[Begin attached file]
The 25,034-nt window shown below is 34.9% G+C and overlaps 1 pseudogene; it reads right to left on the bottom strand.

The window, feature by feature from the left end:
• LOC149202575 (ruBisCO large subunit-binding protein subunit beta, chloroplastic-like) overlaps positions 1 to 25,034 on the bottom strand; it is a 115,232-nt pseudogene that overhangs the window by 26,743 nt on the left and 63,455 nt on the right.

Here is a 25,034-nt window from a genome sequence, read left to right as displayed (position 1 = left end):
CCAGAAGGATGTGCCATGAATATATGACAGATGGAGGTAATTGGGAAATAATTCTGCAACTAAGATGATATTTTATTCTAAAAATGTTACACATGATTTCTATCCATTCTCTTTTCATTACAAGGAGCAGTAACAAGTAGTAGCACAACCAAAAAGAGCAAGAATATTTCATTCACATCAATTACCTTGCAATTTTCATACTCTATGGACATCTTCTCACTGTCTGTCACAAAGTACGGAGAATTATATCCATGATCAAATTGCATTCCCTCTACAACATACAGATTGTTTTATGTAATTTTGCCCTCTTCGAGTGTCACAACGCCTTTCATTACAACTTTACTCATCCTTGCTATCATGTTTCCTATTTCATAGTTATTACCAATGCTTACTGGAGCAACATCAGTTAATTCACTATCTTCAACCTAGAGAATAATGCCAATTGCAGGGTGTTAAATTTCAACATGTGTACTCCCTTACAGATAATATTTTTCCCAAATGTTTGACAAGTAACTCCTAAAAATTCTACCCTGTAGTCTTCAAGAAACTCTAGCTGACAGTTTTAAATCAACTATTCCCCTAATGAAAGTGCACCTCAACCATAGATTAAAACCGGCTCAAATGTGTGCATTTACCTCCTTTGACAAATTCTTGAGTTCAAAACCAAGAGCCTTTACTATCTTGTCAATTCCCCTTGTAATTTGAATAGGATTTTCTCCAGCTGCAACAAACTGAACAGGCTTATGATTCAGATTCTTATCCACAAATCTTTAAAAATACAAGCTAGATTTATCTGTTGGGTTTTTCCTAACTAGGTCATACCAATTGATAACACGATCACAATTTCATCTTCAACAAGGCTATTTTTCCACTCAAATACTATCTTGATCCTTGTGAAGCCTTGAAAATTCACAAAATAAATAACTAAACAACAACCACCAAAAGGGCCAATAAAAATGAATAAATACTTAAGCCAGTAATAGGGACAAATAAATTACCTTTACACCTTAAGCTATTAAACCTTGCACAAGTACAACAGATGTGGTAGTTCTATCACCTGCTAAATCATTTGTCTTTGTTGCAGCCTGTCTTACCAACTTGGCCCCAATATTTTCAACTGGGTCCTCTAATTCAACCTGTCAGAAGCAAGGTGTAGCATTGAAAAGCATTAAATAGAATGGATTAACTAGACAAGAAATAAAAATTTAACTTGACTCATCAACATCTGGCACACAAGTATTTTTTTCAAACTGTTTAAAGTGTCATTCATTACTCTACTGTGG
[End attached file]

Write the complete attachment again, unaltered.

The 25,034-nt window shown below is 34.9% G+C and overlaps 1 pseudogene; it reads right to left on the bottom strand.

The window, feature by feature from the left end:
• LOC149202575 (ruBisCO large subunit-binding protein subunit beta, chloroplastic-like) overlaps positions 1 to 25,034 on the bottom strand; it is a 115,232-nt pseudogene that overhangs the window by 26,743 nt on the left and 63,455 nt on the right.

Here is a 25,034-nt window from a genome sequence, read left to right as displayed (position 1 = left end):
CCAGAAGGATGTGCCATGAATATATGACAGATGGAGGTAATTGGGAAATAATTCTGCAACTAAGATGATATTTTATTCTAAAAATGTTACACATGATTTCTATCCATTCTCTTTTCATTACAAGGAGCAGTAACAAGTAGTAGCACAACCAAAAAGAGCAAGAATATTTCATTCACATCAATTACCTTGCAATTTTCATACTCTATGGACATCTTCTCACTGTCTGTCACAAAGTACGGAGAATTATATCCATGATCAAATTGCATTCCCTCTACAACATACAGATTGTTTTATGTAATTTTGCCCTCTTCGAGTGTCACAACGCCTTTCATTACAACTTTACTCATCCTTGCTATCATGTTTCCTATTTCATAGTTATTACCAATGCTTACTGGAGCAACATCAGTTAATTCACTATCTTCAACCTAGAGAATAATGCCAATTGCAGGGTGTTAAATTTCAACATGTGTACTCCCTTACAGATAATATTTTTCCCAAATGTTTGACAAGTAACTCCTAAAAATTCTACCCTGTAGTCTTCAAGAAACTCTAGCTGACAGTTTTAAATCAACTATTCCCCTAATGAAAGTGCACCTCAACCATAGATTAAAACCGGCTCAAATGTGTGCATTTACCTCCTTTGACAAATTCTTGAGTTCAAAACCAAGAGCCTTTACTATCTTGTCAATTCCCCTTGTAATTTGAATAGGATTTTCTCCAGCTGCAACAAACTGAACAGGCTTATGATTCAGATTCTTATCCACAAATCTTTAAAAATACAAGCTAGATTTATCTGTTGGGTTTTTCCTAACTAGGTCATACCAATTGATAACACGATCACAATTTCATCTTCAACAAGGCTATTTTTCCACTCAAATACTATCTTGATCCTTGTGAAGCCTTGAAAATTCACAAAATAAATAACTAAACAACAACCACCAAAAGGGCCAATAAAAATGAATAAATACTTAAGCCAGTAATAGGGACAAATAAATTACCTTTACACCTTAAGCTATTAAACCTTGCACAAGTACAACAGATGTGGTAGTTCTATCACCTGCTAAATCATTTGTCTTTGTTGCAGCCTGTCTTACCAACTTGGCCCCAATATTTTCAACTGGGTCCTCTAATTCAACCTGTCAGAAGCAAGGTGTAGCATTGAAAAGCATTAAATAGAATGGATTAACTAGACAAGAAATAAAAATTTAACTTGACTCATCAACATCTGGCACACAAGTATTTTTTTCAAACTGTTTAAAGTGTCATTCATTACTCTACTGTGG